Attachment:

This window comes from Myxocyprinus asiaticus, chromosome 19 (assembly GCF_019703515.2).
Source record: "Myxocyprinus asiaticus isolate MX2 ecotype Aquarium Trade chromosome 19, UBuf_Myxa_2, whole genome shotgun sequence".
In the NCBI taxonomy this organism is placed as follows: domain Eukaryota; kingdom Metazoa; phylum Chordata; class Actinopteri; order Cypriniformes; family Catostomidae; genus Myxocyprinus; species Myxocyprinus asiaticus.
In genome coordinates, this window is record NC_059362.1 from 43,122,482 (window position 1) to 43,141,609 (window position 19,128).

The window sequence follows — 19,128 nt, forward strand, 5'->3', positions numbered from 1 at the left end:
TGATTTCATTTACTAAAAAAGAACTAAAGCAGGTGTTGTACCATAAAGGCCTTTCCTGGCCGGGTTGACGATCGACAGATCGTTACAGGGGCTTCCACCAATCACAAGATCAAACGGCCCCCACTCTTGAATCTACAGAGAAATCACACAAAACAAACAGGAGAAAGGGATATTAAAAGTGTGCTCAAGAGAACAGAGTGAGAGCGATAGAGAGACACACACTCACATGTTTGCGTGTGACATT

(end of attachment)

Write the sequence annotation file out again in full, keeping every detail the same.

This window comes from Myxocyprinus asiaticus, chromosome 19 (assembly GCF_019703515.2).
Source record: "Myxocyprinus asiaticus isolate MX2 ecotype Aquarium Trade chromosome 19, UBuf_Myxa_2, whole genome shotgun sequence".
In the NCBI taxonomy this organism is placed as follows: domain Eukaryota; kingdom Metazoa; phylum Chordata; class Actinopteri; order Cypriniformes; family Catostomidae; genus Myxocyprinus; species Myxocyprinus asiaticus.
In genome coordinates, this window is record NC_059362.1 from 43,122,482 (window position 1) to 43,141,609 (window position 19,128).

The window sequence follows — 19,128 nt, forward strand, 5'->3', positions numbered from 1 at the left end:
TGATTTCATTTACTAAAAAAGAACTAAAGCAGGTGTTGTACCATAAAGGCCTTTCCTGGCCGGGTTGACGATCGACAGATCGTTACAGGGGCTTCCACCAATCACAAGATCAAACGGCCCCCACTCTTGAATCTACAGAGAAATCACACAAAACAAACAGGAGAAAGGGATATTAAAAGTGTGCTCAAGAGAACAGAGTGAGAGCGATAGAGAGACACACACTCACATGTTTGCGTGTGACATT